Optical maturity of ejecta from large rayed lunar craters

Jennifer A. Grier, Alfred S. McEwen, Paul G. Lucey, Moses Milazzo, Robert G. Strom

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99 Scopus citations


Lucey et al. [2000] have developed a methodology for extracting an optical maturity parameter (OMAT) from multispectral Clementine images. The OMAT parameter characterizes the overall maturity of lunar soils and crater ejecta by changes in reflectance spectra. Using these OMAT images, we surveyed large craters (≥20 km diameter) on the Moon that had previously been mapped as possessing or possibly possessing rayed ejecta. We generated average radial profiles of OMAT values for rays of these large craters. From these profiles we classified the craters into three relative age groups: (1) older than Copernicus (inferred age of ∼810 Myr), (2) intermediate, and (3) as young or younger than Tycho (inferred age of ∼109 Myr). We suspect that there is a bias to our classification scheme, such that the OMAT profiles of smaller craters look like that of larger but older craters. Nevertheless, some large craters, such as Eudoxus (67 km) and Aristillus (55 km), are now known from this study to have optically mature ejecta and therefore are suspected to be older than Copernicus (this is consistent with an age of 1.3 Gyr suggested for Aristillus by Ryder et al. [1991]). Such craters were included by McEwen et al. [1997] when estimating the density of craters younger than or contemporaneous with Copernicus. Therefore the case for a modest increase in the cratering rate (in the past 800 Myr versus the previous 2.4 Gyr) indicated from that work has been weakened [Grier and McEwen, 2001]. Given current constraints on dating large and recent lunar craters, we cannot support (or disprove) the hypothesis that there has been a significant increase in the rate of large terrestrial impact events in the past 100-400 Myr.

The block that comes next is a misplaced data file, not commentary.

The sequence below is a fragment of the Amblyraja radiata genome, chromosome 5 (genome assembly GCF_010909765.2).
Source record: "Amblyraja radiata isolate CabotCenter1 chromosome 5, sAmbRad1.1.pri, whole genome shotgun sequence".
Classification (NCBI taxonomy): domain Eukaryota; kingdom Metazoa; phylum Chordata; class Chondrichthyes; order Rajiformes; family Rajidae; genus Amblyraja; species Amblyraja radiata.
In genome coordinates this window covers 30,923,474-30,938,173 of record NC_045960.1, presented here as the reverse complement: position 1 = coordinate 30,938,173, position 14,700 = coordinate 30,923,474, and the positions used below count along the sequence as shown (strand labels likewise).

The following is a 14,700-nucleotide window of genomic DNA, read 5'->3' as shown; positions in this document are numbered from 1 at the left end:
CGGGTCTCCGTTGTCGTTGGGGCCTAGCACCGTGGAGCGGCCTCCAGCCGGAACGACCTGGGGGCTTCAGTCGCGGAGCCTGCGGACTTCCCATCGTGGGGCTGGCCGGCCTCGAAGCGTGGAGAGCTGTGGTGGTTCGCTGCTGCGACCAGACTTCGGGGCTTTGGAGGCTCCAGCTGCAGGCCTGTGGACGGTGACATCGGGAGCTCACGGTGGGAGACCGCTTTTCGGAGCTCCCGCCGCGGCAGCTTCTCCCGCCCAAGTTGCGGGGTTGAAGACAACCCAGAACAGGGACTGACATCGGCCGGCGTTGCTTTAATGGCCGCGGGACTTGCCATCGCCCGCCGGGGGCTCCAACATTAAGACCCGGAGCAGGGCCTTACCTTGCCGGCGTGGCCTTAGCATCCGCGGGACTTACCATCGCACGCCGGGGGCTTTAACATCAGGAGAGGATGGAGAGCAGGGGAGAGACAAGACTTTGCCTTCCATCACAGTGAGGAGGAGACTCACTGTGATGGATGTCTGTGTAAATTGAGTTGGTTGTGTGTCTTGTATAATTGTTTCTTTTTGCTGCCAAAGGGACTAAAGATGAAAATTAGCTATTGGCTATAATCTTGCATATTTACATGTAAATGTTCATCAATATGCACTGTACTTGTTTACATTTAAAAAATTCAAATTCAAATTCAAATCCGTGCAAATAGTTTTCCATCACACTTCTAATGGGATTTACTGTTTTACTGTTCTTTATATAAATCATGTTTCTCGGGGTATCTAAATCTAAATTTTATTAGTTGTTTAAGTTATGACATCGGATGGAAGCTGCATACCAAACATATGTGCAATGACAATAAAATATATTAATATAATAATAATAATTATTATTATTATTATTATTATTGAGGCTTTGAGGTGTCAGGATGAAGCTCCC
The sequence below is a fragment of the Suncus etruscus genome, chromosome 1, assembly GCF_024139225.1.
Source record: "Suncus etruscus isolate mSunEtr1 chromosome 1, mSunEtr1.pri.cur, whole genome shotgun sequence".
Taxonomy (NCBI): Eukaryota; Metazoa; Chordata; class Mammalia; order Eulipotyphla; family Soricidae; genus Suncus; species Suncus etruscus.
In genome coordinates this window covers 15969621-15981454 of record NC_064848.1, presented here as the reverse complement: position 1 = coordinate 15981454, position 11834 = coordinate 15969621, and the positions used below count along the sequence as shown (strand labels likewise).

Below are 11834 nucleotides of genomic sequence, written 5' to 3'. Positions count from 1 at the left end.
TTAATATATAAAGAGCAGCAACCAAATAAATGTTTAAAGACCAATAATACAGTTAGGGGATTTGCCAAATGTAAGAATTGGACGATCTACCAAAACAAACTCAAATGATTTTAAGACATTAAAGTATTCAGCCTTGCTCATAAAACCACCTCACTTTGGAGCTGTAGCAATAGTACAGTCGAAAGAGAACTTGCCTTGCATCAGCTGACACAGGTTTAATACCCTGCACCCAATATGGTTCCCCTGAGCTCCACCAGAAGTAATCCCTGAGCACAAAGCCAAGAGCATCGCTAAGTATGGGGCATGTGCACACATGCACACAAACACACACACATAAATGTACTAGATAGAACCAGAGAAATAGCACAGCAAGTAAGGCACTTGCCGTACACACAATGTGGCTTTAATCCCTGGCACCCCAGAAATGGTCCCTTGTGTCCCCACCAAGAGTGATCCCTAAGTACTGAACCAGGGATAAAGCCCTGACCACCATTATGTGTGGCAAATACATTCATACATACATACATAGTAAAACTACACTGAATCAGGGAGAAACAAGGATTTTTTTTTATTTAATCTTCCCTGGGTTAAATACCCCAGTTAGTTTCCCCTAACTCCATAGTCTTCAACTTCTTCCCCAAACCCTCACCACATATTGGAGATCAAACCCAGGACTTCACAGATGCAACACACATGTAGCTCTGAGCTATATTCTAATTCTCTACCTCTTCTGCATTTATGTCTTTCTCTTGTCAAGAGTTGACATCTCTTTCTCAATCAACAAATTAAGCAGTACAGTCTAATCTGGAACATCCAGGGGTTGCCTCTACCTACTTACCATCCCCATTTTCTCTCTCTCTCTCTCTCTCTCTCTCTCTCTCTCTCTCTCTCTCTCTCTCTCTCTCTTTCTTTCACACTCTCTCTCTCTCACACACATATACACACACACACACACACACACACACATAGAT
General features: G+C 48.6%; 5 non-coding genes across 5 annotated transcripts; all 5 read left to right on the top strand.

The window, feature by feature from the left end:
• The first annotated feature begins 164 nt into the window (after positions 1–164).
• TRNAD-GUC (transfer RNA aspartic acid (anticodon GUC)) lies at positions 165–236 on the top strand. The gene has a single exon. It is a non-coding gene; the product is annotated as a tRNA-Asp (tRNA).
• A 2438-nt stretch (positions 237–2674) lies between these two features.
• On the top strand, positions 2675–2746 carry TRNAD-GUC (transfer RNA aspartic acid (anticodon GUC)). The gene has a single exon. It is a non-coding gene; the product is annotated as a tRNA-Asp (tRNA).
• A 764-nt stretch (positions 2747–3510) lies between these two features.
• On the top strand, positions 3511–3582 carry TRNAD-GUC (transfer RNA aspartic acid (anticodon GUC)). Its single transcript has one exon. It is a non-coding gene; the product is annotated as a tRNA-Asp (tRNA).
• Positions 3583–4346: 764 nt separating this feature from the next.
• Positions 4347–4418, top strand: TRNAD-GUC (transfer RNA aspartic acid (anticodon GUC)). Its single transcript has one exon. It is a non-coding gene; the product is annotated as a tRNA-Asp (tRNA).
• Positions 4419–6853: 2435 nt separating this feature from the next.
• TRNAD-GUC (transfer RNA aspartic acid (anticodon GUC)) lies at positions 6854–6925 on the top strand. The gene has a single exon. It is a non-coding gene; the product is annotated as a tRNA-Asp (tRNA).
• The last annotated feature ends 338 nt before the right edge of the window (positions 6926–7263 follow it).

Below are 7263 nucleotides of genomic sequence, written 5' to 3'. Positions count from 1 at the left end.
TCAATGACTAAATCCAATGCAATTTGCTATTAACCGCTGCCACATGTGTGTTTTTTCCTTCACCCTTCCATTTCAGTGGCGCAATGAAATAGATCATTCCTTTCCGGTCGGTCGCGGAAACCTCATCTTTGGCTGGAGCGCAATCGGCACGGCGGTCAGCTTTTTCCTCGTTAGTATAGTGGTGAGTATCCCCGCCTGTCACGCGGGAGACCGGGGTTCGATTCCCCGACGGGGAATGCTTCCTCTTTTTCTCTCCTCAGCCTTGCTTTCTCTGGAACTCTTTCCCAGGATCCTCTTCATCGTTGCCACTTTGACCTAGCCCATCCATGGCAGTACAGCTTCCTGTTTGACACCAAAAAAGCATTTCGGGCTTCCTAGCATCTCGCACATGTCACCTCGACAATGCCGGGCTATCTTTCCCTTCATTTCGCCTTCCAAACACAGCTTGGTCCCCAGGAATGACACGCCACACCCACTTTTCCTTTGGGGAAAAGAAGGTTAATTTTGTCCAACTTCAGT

Original languageEnglish (US)
Article number1999JE001160
Pages (from-to)32847-32862
Number of pages16
JournalJournal of Geophysical Research: Planets
Issue numberE12
StatePublished - Dec 25 2001

ASJC Scopus subject areas

  • Geochemistry and Petrology
  • Geophysics
  • Earth and Planetary Sciences (miscellaneous)
  • Space and Planetary Science
  • Atmospheric Science
  • Astronomy and Astrophysics
  • Oceanography


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